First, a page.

People love to say things along the lines of "You can't be successful if you aren't willing to take some risks along the way." Few of them put the statement into practice, however.
It sounds like a great idea to most people, but they don't feel like attempting it very often. For those who are up to taking calculated risks, though, the rewards can be great.
Entrepreneurs who took the risks
Entrepreneurs offer some of the best examples of risk-taking that resulted in fabulous success stories. Their victories are usually achieved only after significant rounds of trial and error, however, which can involve having to put everything on the line.
Any successful entrepreneur could likely describe a time when he or she took a huge risk, but Larry Ellison and Sam Yagan provide some of the best examples for this purpose. When most people think of Ellison, they recall his successes with Oracle Corporation and involvement with other giant enterprises such as Apple, Salesforce.com, and NetSuite.
But a more recent gamble of Ellison's truly got people excited. As a longtime sailing fan, Ellison used Oracle to fund the United States squad for the 2013 America's Cup series in San Francisco. He spent an estimated $100 million but appeared to have come up a major loser when the team found itself down 8 to 1 in a best-of-17 race competition. But Ellison had the last laugh when his squad roared back to win the final nine races.
Against The Wind: The 2013 America's Cup wasn't supposed to be a race. Larry Ellison's Oracle Team USA had all... http://t.co/OPnXsXyEKm
— The World News (@TheWorldNews) February 28, 2014
While the name Sam Yagan may not be as familiar, his successful ventures certainly are. Although he received a job offer right out of college, Yagan turned it down to start his own Internet firm, Sparknotes.com. This was a risky move during a time when online business activity was still relatively new. According to Yagan, " [I] didn't know what I was doing." The willingness to venture outside his comfort zone, however, ended up paying off.
CEOs who took risks
It's pretty difficult to find a CEO who hasn't taken a major risk at some point in time. This is especially true when you look at modern technology and the fight for supremacy between Microsoft and Apple.
Both Bill Gates and Steve Jobs took massive risks to get their respective companies to where they are today. Gates dropped out of college to start Microsoft, declared his bold vision of placing a personal computer in every home, and competed against Steve Jobs, one of the great business geniuses of our time. There were certainly times where things didn't go according to plan, but Gates ended up cultivating a billion-dollar tech corporation.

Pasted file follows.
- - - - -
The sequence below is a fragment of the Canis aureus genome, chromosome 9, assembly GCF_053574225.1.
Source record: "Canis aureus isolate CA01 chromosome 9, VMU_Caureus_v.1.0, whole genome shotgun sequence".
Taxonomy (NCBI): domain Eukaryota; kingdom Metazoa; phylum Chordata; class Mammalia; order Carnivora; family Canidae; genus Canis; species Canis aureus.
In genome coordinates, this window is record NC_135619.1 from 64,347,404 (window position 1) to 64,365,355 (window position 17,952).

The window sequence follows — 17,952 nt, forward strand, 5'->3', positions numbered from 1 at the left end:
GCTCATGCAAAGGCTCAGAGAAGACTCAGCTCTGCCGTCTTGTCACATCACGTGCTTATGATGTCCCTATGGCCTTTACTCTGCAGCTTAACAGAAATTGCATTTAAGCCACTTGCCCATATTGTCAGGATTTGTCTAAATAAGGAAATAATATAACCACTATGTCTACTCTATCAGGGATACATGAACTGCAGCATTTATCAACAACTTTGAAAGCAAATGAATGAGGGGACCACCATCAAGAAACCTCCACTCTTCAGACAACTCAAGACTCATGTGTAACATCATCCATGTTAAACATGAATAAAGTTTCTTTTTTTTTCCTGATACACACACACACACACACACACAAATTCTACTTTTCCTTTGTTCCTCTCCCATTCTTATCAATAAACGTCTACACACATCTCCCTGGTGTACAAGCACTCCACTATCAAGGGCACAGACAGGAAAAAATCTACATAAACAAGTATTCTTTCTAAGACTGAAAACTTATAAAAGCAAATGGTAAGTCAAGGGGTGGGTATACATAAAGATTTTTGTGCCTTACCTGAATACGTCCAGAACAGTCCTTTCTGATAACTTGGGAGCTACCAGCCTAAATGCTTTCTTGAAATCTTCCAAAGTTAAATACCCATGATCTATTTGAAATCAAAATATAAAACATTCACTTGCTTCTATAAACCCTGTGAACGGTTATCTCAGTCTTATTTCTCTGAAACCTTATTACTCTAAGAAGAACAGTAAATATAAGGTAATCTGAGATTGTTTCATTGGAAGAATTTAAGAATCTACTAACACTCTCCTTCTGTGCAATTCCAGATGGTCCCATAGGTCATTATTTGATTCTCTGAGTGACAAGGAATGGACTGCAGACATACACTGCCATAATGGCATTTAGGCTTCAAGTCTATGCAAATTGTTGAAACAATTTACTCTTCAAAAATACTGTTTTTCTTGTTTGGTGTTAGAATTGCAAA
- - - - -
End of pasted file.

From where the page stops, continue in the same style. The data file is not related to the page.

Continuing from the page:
At the time, Jobs's greatest risk could have put the future of his company in jeopardy. In hindsight, everyone can see why the Apple iPhone would become a great success, but there was a huge problem in the beginning. Knowing full well the development of the iPhone would cannibalize the company's leading product (the iPod), Jobs launched the first smartphone anyway, in an attempt to gain control of the large mobile market.
The move worked, and subsequent developments ended up being quite lucrative both for Jobs and his firm.
Hollywood stars who took risks
While some Hollywood stars may seem undeserving, it takes a lot of hard work to get where they are. Just ask producer Ted Sarandos and actress Candace Cameron about some of the challenges they faced. While you may not recognize the name Sarandos, you may be familiar with his creation, House of Cards. The show itself might not have appeared to pose any great risk, because Sarandos lined up an all-star crew and had a well-developed and rich plot line inspired by a hit British series of the same name.
The true risk lay in the channel through which he released the new show. Netflix launched House of Cards in February 2013, and all the episodes in the first season were released at once - as opposed to one episode per week the way a standard television program handles it.
Many critics issued warnings, believing that the show would lose interest after a few weeks, but the opposite occurred. Fans binge-watched the show and couldn't stop talking about it.
For viewers of the 1990s hit sitcom Full House, Candace Cameron is better known as DJ Tanner. Now 33, she says, "My biggest risk was stepping away from the entertainment industry at such a young age." She got married at twenty, and moved north to Canada to raise a family. With a successful career on line when she left, it was a big gamble to hope she'd be able to return. Thanks to ABC's Make It or Break It show, however, she returned to work in the industry in 2009.
A variety of risks
"When you hear about risks that people took to become successful, you can see that risks come in all shapes and sizes," says Igor Salindrija, CEO of AskGamblers.com, and a business owner who knows a thing or two about taking risks. "Whether it's launching a new product or leaving a successful career to raise a family, any risk can be scary. When you calculate the risk in front of you and play out the game correctly, though, the rewards can be substantial."